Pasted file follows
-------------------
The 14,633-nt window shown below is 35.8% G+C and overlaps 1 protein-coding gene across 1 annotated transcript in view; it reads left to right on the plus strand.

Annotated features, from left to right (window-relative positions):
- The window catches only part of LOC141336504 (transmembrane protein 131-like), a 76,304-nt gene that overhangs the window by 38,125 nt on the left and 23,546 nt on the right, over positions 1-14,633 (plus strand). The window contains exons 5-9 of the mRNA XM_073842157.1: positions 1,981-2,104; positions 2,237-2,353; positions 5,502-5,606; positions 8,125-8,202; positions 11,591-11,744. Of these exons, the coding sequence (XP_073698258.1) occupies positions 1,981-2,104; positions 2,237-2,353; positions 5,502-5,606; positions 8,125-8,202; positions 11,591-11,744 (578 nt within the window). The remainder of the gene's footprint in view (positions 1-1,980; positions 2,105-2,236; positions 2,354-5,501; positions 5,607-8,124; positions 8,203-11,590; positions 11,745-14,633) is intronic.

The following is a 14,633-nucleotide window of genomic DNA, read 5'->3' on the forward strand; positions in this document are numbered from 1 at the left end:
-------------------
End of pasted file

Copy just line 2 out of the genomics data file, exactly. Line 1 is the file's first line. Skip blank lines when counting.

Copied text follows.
Annotated features, from left to right (window-relative positions):